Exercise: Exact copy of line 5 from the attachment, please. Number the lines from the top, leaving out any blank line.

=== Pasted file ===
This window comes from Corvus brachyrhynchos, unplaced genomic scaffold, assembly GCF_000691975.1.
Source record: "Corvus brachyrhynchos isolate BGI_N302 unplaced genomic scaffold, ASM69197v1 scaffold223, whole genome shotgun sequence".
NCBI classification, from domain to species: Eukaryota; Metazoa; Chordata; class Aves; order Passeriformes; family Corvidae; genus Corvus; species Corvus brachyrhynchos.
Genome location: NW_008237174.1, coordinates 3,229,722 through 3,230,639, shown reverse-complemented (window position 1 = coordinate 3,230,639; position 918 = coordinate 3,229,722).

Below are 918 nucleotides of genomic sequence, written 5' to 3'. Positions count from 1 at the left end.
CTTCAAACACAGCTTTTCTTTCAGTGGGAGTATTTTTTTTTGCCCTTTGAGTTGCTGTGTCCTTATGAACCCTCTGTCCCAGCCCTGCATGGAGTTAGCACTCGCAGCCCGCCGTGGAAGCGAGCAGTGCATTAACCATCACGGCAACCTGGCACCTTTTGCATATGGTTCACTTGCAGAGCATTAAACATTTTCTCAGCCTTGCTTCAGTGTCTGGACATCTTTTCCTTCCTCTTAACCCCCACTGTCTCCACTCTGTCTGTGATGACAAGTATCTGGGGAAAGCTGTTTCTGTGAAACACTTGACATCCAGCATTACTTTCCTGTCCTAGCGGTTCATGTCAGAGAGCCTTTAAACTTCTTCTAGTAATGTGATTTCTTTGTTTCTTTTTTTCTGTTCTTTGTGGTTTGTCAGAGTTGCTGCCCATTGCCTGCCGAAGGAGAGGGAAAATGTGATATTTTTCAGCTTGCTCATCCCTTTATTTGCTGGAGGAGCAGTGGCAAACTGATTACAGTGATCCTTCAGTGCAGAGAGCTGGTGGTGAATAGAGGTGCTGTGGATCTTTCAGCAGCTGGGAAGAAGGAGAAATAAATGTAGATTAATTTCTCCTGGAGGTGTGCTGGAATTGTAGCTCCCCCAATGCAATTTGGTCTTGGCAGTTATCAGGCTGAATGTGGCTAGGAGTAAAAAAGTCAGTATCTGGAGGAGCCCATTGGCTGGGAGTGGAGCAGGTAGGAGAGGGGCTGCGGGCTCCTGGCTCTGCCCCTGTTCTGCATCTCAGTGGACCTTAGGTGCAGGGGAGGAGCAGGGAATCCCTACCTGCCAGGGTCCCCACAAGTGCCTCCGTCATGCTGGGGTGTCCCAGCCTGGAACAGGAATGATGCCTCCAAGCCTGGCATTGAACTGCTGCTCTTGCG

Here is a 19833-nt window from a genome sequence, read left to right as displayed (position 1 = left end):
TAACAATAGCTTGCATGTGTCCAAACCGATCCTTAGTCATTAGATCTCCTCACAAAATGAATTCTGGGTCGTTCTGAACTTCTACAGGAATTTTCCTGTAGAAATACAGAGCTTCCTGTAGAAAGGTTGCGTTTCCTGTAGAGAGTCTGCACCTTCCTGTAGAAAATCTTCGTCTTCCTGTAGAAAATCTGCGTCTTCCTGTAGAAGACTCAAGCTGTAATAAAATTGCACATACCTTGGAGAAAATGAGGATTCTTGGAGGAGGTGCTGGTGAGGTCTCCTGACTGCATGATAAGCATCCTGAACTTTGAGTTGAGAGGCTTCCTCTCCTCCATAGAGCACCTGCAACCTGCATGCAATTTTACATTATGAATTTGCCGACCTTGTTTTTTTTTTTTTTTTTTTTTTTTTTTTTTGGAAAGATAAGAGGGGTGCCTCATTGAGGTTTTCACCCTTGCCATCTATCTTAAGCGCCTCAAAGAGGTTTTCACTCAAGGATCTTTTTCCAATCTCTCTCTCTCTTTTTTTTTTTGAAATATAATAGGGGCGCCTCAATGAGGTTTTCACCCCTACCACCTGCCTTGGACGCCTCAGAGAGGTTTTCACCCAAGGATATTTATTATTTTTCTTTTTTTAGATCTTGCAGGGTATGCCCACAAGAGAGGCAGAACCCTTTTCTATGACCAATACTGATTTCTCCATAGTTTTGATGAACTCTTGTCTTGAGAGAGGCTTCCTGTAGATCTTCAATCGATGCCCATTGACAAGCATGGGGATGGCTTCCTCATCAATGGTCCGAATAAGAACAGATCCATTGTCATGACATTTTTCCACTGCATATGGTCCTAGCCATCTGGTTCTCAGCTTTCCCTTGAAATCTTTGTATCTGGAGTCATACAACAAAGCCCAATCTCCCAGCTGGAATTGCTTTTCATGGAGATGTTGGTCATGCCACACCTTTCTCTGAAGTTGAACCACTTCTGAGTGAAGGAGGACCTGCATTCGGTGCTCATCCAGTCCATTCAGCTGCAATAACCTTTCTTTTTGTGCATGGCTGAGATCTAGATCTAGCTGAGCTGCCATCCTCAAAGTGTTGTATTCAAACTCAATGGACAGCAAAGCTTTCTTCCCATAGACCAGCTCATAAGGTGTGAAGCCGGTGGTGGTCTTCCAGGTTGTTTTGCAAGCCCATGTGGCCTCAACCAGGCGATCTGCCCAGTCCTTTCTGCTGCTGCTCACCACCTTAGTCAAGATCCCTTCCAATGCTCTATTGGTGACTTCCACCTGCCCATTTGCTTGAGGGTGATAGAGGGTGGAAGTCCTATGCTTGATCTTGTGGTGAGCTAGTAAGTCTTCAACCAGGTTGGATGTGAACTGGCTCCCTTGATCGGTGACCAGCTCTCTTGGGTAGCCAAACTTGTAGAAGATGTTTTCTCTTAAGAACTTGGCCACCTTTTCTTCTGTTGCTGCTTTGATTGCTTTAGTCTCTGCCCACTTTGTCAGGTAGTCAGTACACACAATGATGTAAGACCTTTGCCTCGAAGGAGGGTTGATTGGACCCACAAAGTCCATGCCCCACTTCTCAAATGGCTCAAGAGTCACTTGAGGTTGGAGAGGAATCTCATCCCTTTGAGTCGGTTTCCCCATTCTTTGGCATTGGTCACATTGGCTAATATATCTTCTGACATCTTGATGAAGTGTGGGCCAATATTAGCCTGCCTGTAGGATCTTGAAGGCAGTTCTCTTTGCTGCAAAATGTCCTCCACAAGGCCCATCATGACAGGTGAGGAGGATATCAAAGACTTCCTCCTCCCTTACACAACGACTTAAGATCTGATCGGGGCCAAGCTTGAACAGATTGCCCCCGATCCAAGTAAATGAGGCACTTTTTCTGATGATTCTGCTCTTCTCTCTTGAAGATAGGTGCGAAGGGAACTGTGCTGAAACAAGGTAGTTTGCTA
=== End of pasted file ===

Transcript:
Below are 918 nucleotides of genomic sequence, written 5' to 3'. Positions count from 1 at the left end.